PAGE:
This week’s technology news – 6th June 2014

Microsoft excluded from Gartner’s Magic Quadrant
Gartner’s newly released report has failed to include Microsoft this year for Enterprise Mobility Management (“EMM”). Gartner say this is strictly based on Microsoft not meeting their business metrics and technical capabilities. Microsoft acknowledge it was a matter of timing as they only launched Windows InTune in Autumn 2013 and the window to the EMM Magic Quadrant in January 2014 was too short a proving space. With an Enterprise Mobility Suite combination of Windows Intune (for MDM and mobile application management), Microsoft Azure Rights Management and Microsoft Azure Active Directory Premium, Microsoft were confident it presented quite a strong offering. Gartner commented: “”The offering has promise, but Microsoft must drive adoption and demonstrate that it can meet enterprise requirements.” Microsoft remains confident it will be firmly in the “zone” next year.

Vodafone reveals it is vulnerable to government wire taps
Mobile network giant Vodafone currently operates across 29 countries worldwide. Despite the majority of countries having legal process requirements for warrants to be submitted should law enforcers or intelligence agencies wish to intercept communications, the BBC has established there are six governments which have a permanent link to monitor their communications.

Vodafone will not name the six countries, but the disclosure has emerged as new transparency efforts are being made by telecoms companies between their customers and governments. Data privacy is a theme regularly in the news following US whistleblower Edward Snowden’s leaks and his influence in causing telecoms and governments to offer more transparency. Liberty director, Shami Chakrabarti described news of the ease of access “unprecedented and terrifying”. However, the main difficulty in making meaningful comparisons are the different laws operating in each country and a lack of willingness to discuss the issue. Whatever the outcome, the net effect is to reinforce broad customer distrust against government and major corporates wherever personal data is held.

Samsung – without the Android
Samsung is the TOP Android manufacturer, pushing out more Android smartphones than anyone else. No-one else comes close. In fact with Android leading the Smartphone OS race, Samsung jumping ship would stir up the whole industry. Samsung has been developing its own smartphone OS called “Tizen” over the last few years and is finally ready to put it on their next Smartphone, the Samsung “Z”.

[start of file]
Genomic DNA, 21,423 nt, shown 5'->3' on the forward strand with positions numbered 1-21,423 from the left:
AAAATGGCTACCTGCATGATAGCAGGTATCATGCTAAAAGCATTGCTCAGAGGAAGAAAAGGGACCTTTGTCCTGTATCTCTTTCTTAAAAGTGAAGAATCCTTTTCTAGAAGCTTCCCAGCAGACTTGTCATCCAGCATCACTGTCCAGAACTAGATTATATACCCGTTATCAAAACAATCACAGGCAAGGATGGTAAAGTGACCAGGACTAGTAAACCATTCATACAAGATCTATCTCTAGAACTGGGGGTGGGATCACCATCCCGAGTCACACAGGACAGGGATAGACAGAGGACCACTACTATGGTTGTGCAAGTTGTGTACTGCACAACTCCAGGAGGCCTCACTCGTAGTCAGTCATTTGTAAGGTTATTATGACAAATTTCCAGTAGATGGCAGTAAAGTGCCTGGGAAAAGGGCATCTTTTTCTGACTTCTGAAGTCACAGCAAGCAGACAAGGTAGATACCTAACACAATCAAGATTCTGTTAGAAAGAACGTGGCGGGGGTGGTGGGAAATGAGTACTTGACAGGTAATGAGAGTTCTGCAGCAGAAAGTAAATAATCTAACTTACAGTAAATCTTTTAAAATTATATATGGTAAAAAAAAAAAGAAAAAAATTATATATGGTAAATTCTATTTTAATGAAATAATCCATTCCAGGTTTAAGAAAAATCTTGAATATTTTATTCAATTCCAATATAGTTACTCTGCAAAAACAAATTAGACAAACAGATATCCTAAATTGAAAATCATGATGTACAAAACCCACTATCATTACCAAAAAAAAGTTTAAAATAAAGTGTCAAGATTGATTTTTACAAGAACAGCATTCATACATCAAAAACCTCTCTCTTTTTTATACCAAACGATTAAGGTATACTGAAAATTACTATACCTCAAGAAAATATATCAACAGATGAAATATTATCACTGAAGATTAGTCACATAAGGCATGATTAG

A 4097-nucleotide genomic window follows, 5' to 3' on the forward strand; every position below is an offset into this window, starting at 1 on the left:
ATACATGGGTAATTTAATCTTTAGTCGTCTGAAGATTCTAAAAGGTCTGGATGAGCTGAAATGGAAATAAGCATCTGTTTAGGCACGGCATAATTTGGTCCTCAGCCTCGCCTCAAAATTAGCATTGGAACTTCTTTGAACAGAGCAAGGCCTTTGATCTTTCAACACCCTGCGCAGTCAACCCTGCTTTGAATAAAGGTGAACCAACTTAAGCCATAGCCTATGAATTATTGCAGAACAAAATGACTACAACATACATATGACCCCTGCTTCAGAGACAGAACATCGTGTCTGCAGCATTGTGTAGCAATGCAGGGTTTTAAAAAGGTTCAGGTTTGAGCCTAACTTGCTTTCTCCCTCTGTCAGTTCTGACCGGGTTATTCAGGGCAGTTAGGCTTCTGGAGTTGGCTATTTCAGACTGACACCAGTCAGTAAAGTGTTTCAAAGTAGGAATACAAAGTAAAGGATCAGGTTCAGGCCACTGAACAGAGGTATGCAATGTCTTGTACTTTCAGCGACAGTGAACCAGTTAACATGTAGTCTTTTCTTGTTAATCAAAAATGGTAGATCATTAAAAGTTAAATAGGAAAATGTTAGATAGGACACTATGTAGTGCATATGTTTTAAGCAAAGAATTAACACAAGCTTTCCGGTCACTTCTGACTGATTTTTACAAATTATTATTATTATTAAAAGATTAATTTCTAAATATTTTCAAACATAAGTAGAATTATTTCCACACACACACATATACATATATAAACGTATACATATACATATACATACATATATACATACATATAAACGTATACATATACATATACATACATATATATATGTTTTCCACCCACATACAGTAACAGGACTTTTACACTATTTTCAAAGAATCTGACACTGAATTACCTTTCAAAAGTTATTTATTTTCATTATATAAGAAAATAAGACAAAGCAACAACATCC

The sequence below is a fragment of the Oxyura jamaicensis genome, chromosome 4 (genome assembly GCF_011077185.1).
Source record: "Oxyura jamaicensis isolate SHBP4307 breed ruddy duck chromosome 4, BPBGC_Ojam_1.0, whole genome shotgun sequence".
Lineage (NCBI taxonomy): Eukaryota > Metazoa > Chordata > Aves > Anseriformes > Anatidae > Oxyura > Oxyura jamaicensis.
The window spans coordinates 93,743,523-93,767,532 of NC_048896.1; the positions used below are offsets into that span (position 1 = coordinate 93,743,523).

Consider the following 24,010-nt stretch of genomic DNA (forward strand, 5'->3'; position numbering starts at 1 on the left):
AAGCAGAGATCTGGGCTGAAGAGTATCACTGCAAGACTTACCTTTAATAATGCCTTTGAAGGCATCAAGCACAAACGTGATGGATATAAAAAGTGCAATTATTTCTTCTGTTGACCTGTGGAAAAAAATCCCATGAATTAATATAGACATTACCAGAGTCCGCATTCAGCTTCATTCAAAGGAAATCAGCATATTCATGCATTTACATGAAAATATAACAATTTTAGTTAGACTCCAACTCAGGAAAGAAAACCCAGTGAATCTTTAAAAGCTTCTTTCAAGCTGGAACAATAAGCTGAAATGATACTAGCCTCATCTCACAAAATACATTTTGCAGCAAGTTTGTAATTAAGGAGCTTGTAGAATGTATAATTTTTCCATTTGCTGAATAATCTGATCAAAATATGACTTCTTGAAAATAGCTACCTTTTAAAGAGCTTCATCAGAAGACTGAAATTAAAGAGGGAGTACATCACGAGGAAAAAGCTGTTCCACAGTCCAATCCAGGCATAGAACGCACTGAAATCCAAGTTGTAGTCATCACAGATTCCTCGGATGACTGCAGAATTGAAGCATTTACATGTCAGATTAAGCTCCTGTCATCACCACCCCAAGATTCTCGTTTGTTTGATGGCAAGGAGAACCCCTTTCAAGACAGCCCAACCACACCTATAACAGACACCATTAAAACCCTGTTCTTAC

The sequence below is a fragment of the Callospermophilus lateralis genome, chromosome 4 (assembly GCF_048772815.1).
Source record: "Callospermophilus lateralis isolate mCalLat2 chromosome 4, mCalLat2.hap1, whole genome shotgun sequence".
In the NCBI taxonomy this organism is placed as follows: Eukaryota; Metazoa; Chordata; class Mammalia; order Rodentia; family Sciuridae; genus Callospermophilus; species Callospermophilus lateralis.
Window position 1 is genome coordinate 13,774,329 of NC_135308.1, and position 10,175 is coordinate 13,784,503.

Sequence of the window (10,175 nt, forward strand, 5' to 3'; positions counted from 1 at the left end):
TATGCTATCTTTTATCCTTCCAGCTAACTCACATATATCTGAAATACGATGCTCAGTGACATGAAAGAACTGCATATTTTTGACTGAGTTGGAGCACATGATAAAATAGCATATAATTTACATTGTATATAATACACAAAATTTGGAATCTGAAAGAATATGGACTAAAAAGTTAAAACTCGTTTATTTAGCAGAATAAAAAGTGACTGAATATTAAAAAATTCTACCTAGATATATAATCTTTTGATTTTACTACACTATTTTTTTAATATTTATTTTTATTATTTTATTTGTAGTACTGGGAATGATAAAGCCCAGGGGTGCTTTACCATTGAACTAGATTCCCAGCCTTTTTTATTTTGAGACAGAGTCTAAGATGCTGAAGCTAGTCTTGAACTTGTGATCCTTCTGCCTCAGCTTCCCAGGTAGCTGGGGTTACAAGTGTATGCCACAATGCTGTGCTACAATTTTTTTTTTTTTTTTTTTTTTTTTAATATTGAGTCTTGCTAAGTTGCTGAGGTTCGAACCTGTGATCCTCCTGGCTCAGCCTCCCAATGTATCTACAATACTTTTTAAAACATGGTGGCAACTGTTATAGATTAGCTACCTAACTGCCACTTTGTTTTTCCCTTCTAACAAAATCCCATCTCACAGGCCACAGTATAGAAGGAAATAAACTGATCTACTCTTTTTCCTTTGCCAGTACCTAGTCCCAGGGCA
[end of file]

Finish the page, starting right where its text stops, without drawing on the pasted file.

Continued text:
Samsung with its Galaxy line has been building up huge brand recognition, arguable more than the Android name itself, if they were to put Tizen on their next flagship Galaxy phone and tablet instead of Android, Tizen would likely get the stab in the arm needed to make it a viable platform going forwards. How hard Samsung pushes their own Tizen over Google’s Android on their devices will be interesting to watch going forwards.

As tempting as it must be for them to switch everything over to Tizen – they would likely frustrate users if the software didn’t match Android’s feature set, so they will have to walk a careful tightrope act between the two until Tizen reaches feature parity. If however Samsung does play its card’s right, it not impossible to imagine a future where Samsung can beat Google at their own game.

Gravel driving a greener power in the renewables market
The mission to find an alternative power source for storing electrical energy created by wind and solar power on windless and cloudy days, may just have got a step nearer. British company Isentropic has developed a system using a gravel-filled silo with Argon gas. Using a heat-exchange pump it drives an engine to create the power needed for the grid. Despite a 75% efficiency for the system, this energy solution may be a very intelligent one as it is low cost, easy to install and argon gas is highly available (being the third most abundant gas in the planet and 23 times more abundant than carbon dioxide). More ideas like this are desperately needed if we are to successfully service an increasingly power-hungry world – and all the better when sometimes it is not a high tech solution that captures headlines.


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